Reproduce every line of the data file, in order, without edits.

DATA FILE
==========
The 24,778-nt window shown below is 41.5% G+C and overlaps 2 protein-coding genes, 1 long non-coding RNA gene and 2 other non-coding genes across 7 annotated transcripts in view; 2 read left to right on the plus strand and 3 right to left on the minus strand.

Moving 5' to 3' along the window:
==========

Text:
The 24,778-nt window shown below is 41.5% G+C and overlaps 2 protein-coding genes, 1 long non-coding RNA gene and 2 other non-coding genes across 7 annotated transcripts in view; 2 read left to right on the plus strand and 3 right to left on the minus strand.

Moving 5' to 3' along the window: